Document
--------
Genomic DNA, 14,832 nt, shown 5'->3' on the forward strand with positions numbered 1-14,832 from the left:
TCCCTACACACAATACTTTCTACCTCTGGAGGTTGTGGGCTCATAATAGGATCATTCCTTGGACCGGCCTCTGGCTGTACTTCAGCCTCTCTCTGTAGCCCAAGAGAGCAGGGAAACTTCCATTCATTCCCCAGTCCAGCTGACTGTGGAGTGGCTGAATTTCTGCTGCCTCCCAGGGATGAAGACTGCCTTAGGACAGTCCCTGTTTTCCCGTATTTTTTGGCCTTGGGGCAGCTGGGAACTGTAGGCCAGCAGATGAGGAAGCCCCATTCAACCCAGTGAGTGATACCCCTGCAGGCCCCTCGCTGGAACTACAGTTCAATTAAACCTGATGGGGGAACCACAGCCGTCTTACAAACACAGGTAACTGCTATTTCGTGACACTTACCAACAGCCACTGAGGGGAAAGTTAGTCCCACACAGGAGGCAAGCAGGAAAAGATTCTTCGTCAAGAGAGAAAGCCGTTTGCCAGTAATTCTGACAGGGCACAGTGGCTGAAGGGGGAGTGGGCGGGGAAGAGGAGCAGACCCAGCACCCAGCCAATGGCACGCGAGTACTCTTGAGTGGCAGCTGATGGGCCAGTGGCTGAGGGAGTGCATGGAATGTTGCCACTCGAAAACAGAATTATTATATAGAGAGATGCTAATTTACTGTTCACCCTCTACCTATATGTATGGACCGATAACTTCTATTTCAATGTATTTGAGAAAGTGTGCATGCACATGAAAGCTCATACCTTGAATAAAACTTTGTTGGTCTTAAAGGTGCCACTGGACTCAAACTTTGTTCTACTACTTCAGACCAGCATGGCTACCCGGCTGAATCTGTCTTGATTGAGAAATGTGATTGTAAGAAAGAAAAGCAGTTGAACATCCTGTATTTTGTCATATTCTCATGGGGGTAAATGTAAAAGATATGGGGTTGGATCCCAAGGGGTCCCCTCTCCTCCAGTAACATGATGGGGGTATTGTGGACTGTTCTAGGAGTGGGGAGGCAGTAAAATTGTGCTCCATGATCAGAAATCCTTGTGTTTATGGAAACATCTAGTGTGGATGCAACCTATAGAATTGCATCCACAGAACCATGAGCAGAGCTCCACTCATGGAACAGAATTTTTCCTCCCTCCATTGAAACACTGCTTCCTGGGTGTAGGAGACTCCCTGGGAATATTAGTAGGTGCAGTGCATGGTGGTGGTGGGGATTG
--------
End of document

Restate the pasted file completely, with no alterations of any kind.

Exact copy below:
Genomic DNA, 14,832 nt, shown 5'->3' on the forward strand with positions numbered 1-14,832 from the left:
TCCCTACACACAATACTTTCTACCTCTGGAGGTTGTGGGCTCATAATAGGATCATTCCTTGGACCGGCCTCTGGCTGTACTTCAGCCTCTCTCTGTAGCCCAAGAGAGCAGGGAAACTTCCATTCATTCCCCAGTCCAGCTGACTGTGGAGTGGCTGAATTTCTGCTGCCTCCCAGGGATGAAGACTGCCTTAGGACAGTCCCTGTTTTCCCGTATTTTTTGGCCTTGGGGCAGCTGGGAACTGTAGGCCAGCAGATGAGGAAGCCCCATTCAACCCAGTGAGTGATACCCCTGCAGGCCCCTCGCTGGAACTACAGTTCAATTAAACCTGATGGGGGAACCACAGCCGTCTTACAAACACAGGTAACTGCTATTTCGTGACACTTACCAACAGCCACTGAGGGGAAAGTTAGTCCCACACAGGAGGCAAGCAGGAAAAGATTCTTCGTCAAGAGAGAAAGCCGTTTGCCAGTAATTCTGACAGGGCACAGTGGCTGAAGGGGGAGTGGGCGGGGAAGAGGAGCAGACCCAGCACCCAGCCAATGGCACGCGAGTACTCTTGAGTGGCAGCTGATGGGCCAGTGGCTGAGGGAGTGCATGGAATGTTGCCACTCGAAAACAGAATTATTATATAGAGAGATGCTAATTTACTGTTCACCCTCTACCTATATGTATGGACCGATAACTTCTATTTCAATGTATTTGAGAAAGTGTGCATGCACATGAAAGCTCATACCTTGAATAAAACTTTGTTGGTCTTAAAGGTGCCACTGGACTCAAACTTTGTTCTACTACTTCAGACCAGCATGGCTACCCGGCTGAATCTGTCTTGATTGAGAAATGTGATTGTAAGAAAGAAAAGCAGTTGAACATCCTGTATTTTGTCATATTCTCATGGGGGTAAATGTAAAAGATATGGGGTTGGATCCCAAGGGGTCCCCTCTCCTCCAGTAACATGATGGGGGTATTGTGGACTGTTCTAGGAGTGGGGAGGCAGTAAAATTGTGCTCCATGATCAGAAATCCTTGTGTTTATGGAAACATCTAGTGTGGATGCAACCTATAGAATTGCATCCACAGAACCATGAGCAGAGCTCCACTCATGGAACAGAATTTTTCCTCCCTCCATTGAAACACTGCTTCCTGGGTGTAGGAGACTCCCTGGGAATATTAGTAGGTGCAGTGCATGGTGGTGGTGGGGATTG